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On Being

Darius Rejali — The Long Shadow of Torture [remix]

Thursday, November 04, 2010

One of the world's leading experts on torture, Iranian-American political scientist Darius Rejali discusses, in particular, how democracies change torture and are changed by it. In the wake of Wikileaks revelations about torture in U.S.-occupied Iraq, we

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On Being

[Unedited] Darius Rejali with Krista Tippett

Thursday, November 04, 2010

One of the world's leading experts on torture, Iranian-American political scientist Darius Rejali discusses, in particular, how democracies change torture and are changed by it. In the wake of Wikileaks revelations about torture in U.S.-occupied Iraq, we

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The Takeaway

Churchillian Advice for President Obama

Thursday, November 04, 2010

Not long after Barack Obama became President of the United States, a bust of British Prime Minister Winston Churchill was removed from the Oval Office and replaced with a bust of Abraham Lincoln. During his campaign, President Obama was often compared to Lincoln by pundits. But is it possible Churchill has more to teach the President?

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The Takeaway

What Will Historians See When They Look Back on 2010?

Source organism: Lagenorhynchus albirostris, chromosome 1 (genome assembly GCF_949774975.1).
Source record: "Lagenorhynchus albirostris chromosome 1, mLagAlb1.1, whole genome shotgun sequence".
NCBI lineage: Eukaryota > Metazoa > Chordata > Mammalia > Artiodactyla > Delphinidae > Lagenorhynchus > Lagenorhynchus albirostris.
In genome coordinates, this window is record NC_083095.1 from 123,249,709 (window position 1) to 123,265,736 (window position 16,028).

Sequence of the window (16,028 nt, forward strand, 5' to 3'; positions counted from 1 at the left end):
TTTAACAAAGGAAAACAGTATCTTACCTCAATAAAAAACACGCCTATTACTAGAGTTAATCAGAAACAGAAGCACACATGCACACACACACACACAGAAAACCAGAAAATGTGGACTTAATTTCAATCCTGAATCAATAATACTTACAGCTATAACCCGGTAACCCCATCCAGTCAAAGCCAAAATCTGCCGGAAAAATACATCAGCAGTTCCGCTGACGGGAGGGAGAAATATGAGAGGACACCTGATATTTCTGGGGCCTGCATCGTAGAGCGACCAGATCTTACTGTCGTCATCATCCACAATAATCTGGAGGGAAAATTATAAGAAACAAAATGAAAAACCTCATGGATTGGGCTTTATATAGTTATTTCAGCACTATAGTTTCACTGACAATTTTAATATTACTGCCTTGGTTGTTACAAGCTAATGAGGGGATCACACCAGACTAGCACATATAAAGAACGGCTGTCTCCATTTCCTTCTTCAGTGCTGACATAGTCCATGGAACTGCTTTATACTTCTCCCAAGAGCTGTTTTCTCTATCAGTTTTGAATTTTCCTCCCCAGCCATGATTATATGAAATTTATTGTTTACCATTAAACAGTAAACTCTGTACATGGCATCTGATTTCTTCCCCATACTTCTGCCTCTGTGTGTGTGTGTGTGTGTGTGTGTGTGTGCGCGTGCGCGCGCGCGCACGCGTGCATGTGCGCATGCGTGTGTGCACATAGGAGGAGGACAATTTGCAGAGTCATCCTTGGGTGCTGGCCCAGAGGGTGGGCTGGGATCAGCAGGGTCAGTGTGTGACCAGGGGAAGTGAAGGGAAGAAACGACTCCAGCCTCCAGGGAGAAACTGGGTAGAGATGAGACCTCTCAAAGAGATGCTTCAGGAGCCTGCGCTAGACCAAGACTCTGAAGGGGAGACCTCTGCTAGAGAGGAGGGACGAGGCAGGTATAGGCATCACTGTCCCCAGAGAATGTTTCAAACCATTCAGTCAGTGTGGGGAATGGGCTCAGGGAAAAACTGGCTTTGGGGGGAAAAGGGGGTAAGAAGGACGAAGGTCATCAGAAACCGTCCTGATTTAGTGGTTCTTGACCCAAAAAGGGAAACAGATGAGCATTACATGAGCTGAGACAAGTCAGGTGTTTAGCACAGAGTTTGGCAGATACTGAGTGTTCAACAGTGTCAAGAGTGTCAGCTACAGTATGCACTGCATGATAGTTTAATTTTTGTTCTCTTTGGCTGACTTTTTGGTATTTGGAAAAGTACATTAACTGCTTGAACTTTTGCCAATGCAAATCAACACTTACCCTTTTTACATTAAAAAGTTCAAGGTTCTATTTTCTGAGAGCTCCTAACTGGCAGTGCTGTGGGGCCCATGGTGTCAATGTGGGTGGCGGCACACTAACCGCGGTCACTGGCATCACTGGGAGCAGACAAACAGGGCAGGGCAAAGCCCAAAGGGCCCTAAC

Wednesday, November 03, 2010

When future generations look back on this election, the first after President Obama's dramatic victory in 2008, will they see it as a repeat of the 1994 Gingrich Revolution? An unraveling of the Obama agenda? Or a chance for the president to rebrand himself?

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Soundcheck

Vote For Me, Shoo-Bop-De-Bop

Tuesday, November 02, 2010

Politicians haven't really been listening to the songs they chose. I hope.

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It's A Free Blog

The Day After: the Deficit War

Tuesday, November 02, 2010

On Wednesday morning, a passionate political debate on deficit reduction will begin that will be on par with the health care debate. Both parties must come to a resolution on how to slash the $1.4 trillion debt and put forth policies to reduce the staggering unemployment rate.

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The Takeaway

This Week's Agenda: Elections, Unemployment, and Asia

Monday, November 01, 2010

One day before the mid-term election and predictions are in. Todd Zwillich, The Takeaway's Washington correspondent, looks ahead to election day and forecasts the after-effects of its results.

Voters head to the polls tomorrow, but non-political happenings continue apace: the Fed will meet to discuss what to do about interest rates and the economy. Charlie Herman, economics editor for The Takeaway and WNYC Radio, doesn't see the interest rate increasing, but sees the Fed pumping more money into the economy, to try and jumpstart it.

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The Takeaway

Outside Groups Spend Big as Elections Approach

Wednesday, October 27, 2010

These mid-term elections are seeing massive amounts of money being raised and spent both left and right, from party committees to outside independent groups — much, much more money than the last mid-term elections in 2006. Over $260 million has been spent by outside groups, who have been able to remain largely anonymous since the Supreme Court ruling in Citizens United v. FEC, earlier this year. 

But what are contributors expecting in return for their millions of dollars? 

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The Takeaway

Rhode Island's Unique Political Landscape this Midterm Season

Monday, October 25, 2010